Funny Girl is based on the life of early 20th Century performer Fanny Brice, chronicling her rise from daughter of Jewish immigrants and Brooklyn saloon owners to famous star, as well as her tumultuous marriage to gambler Nicky Arnstein. From a young age our Fanny is told that she's not pretty, she's funny (as if you can't be both), and she uses that to launch her career. Despite his flaws (a tendency to lose money as quickly as he makes it, often illegally), she falls head over heels for Nicky, at one point quitting the Follies tour to follow him. But she returns to the career that she loves, even after having a baby, and becomes more successful than him. He reacts to that by getting into some shady deals, ending up in prison. Despite the updated book by Harvey Fierstein, the story is a bit dated in the way that Fanny is willing to give up her career for Nicky, and the idea that Nicky was forced to go further into a life of crime because he felt emasculated that his wife makes more money than him. But in the end, Fanny realizes that she is gorgeous and funny and a star, not because of what any man tells her, but because of who she is.
|Katerina McCrimmon as Fanny Brice
(photo by Matthew Murphy)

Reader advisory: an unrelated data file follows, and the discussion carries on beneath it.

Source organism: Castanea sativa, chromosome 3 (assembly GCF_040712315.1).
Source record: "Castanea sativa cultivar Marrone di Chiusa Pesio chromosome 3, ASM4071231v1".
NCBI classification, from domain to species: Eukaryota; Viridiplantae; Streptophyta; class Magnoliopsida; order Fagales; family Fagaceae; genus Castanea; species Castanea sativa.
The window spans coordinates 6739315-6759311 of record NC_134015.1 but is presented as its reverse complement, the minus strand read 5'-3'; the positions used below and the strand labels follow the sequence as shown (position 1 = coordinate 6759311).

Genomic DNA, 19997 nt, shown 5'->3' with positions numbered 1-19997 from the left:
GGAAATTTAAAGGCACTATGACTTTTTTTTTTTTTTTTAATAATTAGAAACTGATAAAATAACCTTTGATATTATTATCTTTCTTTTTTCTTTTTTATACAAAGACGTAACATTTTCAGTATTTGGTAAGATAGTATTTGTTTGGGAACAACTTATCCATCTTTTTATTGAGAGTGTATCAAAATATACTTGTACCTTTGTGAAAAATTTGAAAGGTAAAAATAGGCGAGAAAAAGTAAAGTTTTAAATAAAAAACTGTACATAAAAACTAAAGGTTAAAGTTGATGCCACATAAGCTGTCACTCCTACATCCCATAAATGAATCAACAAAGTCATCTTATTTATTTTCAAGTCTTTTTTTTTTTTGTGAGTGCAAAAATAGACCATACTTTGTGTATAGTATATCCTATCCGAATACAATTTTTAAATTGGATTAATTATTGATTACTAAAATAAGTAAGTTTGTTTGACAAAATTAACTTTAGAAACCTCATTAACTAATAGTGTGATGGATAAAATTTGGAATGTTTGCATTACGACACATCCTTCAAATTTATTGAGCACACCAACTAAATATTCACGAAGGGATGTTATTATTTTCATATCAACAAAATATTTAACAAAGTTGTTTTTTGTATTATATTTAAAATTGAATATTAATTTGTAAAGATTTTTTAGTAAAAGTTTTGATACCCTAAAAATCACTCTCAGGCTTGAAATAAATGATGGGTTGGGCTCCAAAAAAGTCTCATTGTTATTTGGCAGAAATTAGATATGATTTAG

|Fanny (Katerina McCrimmon) and Nicky (Stephen Mark Lukas)
(photo by Matthew Murphy)
|photo by Matthew Murphy
the tapping and high kicking chorus line, to the wacky comedy bits. The set design refreshingly does not rely on projections but layer upon layer of scrims and backdrops. Much of the scenes are played against the brick walls of a theater, since much of the story takes place in a theater. There are painted backdrops of the Brooklyn street where Fanny's family's saloon is and her fancy Long Island mansion, and lush curtains for the Follies numbers. Speaking of, the Follies costumes are extravagant, including huge headdresses and silver metallic army uniforms, and the early 20th Century period clothing are more subdued but just as gorgeous. (Scenic design by David Zinn, costume design by Susan Hilferty, choreography by Ayodele Casel (tap) and Ellenore Scott.)
It's worth noting that Katerina McCrimmon is not Jewish, playing a Jewish icon. There may be an inherent lack of authenticity, especially because the show makes frequent reference to Fanny's Jewishness, sometimes in a joking manner. This isn't to take anything away from Katerina's performance, which is vocally and emotionally gorgeous, but it's something to think about if we're interested in authentically representing stories, people, and cultures on stage, and I hope we are. (You can read more commentary on this casting issue here, here, and here.)